Oxbows, Cut-offs, Meanders, and Snags

So, how do you lose an entire large-ish boat, that sinks intact, for a hundred years or so? Well, if the water is muddy enough, and the place is remote enough, you just don’t see it. Especially if that river likes to wander all over the place at whim, or at least at what to most people looks like whim. Welcome to the Mississippi and lower Missouri Rivers, two streams that snake more than the reptile house at the National Zoo.

What makes a river take a certain shape depends on a handful of elements. First is the geology under the river – is there room to move? Yes, over time the stream will cut a channel, but if the slope of the land is low, and the surface is flat, and the surface is also loose (lots of dirt, or sand, or small gravel), then the stream will tend to take on a series of S-curves, especially if the stream gets a decent amount of in-flow. Something like the Republican River in western and central Nebraska doesn’t get much inflow, so it tends to be straighter than similar streams east of the 40″ rainfall line. Glacial outflow streams carry lots and lots of gravel and smaller sediments, so they wander as well, even though they may be over bedrock (if you dig far enough). Even the Colorado River (western, not Texas) cut bends through very hard material, because it carried a lot of sediment that acted as an abrasive. It had room to move, until it cut that rather deep canyon.

Because of all the sediment, when the flow of water slows down, the sediment eventually settles out of the water and onto the bed. This builds up the bed, and if it happens long enough, the river moves to the path of least resistance. If the flow of the river rises and falls, as used to happen (still happens to an extent) with the Mississippi and Missouri, then the river also dumps “excess” energy by moving into an S-pattern. The bends shift location over time. This is why, after big floods, the riverboats on the Mississippi and Missouri had to be very wary of snags and changes in the river’s location. The flow of water that had carried small islands, entire trees, huge glops of dirt and sand, wasn’t there any more, so the river had less energy, and dumped the load. Now the boats got to find those lumps, and trees, and avoid them. You didn’t want to be the first boat up the stream after a big flood. Sort of like being the first rafting group down the Grand Canyon after a big storm or high water. Surprise!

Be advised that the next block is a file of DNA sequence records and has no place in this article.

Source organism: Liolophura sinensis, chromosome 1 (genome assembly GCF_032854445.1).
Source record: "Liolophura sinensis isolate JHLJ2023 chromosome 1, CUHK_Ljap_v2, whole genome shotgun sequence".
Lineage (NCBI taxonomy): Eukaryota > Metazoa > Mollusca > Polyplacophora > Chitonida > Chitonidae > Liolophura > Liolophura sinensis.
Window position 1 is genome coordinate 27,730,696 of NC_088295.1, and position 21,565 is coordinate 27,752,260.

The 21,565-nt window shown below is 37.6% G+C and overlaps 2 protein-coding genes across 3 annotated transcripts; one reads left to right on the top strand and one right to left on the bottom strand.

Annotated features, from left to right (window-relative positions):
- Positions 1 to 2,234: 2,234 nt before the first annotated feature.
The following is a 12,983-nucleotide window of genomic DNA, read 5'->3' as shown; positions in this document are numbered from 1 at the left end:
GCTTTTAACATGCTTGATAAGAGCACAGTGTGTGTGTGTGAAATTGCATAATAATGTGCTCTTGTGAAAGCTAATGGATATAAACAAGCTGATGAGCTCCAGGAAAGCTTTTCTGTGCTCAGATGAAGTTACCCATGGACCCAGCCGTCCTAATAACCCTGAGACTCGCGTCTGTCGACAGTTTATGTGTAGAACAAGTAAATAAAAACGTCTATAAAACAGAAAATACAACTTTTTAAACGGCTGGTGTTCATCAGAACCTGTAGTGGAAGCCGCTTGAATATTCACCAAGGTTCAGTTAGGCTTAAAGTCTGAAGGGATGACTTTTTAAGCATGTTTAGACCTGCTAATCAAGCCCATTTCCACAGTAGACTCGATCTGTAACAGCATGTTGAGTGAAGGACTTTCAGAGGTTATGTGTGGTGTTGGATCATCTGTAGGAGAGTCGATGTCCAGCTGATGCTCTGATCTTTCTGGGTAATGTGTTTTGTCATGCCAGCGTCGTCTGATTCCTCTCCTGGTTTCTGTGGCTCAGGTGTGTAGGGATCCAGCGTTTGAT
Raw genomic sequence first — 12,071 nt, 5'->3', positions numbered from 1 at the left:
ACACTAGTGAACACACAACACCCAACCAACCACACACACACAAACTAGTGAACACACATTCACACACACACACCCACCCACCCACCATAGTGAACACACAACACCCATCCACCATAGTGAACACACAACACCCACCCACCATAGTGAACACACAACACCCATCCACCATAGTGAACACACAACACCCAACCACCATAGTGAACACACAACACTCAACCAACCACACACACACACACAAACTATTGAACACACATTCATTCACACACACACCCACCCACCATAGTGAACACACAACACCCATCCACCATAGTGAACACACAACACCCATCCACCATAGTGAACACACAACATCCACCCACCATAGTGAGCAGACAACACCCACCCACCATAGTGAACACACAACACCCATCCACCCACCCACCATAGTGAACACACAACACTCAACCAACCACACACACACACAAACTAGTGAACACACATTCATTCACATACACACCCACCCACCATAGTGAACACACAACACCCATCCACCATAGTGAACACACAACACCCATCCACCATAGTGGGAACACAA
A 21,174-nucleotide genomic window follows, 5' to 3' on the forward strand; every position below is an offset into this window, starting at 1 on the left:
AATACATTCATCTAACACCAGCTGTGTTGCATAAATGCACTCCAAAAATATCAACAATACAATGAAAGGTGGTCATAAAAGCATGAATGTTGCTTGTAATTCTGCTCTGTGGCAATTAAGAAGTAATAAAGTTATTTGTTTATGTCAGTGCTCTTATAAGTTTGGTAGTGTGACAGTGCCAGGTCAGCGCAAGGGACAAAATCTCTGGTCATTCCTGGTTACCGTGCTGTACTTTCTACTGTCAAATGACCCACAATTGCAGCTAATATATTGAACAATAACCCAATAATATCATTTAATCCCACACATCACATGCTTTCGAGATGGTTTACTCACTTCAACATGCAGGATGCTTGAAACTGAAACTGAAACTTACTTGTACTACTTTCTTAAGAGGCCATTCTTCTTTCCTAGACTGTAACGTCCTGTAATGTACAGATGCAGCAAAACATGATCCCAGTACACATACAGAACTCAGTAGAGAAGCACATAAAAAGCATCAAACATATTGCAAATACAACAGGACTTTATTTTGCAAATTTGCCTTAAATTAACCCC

DeSoto Bend in Nebraska is no longer a bend. It is fields around an ancient island. The river relocated. Depending on physics, weather, and inner perversity, a river may build up natural levees and terraces, like the levee that keeps the Garden District in New Orleans above many floods. That neighborhood was built on a natural rise, for good reason.

If the river moves far enough, the bend might get pinched off and an oxbow lake forms.

https://www.geocaching.com/geocache/GC2R70K_etobicoke-creek-meander-for-now Source of image used under Creative Commons Fair Use.

Over time, the oxbow may dry up. Unless you look at the soil from above, or study soil-type maps, you’d never know that there was once a river there. Fly over the Mississippi on a clear day in fall or winter, when the crops have been harvested, and you can see the ghosts in the fields, the long-gone bends and oxbows.

Fair use from: https://revision.co.zw/meanders/
Fair Use from: https://laurasriverfeatures.weebly.com/meanders.html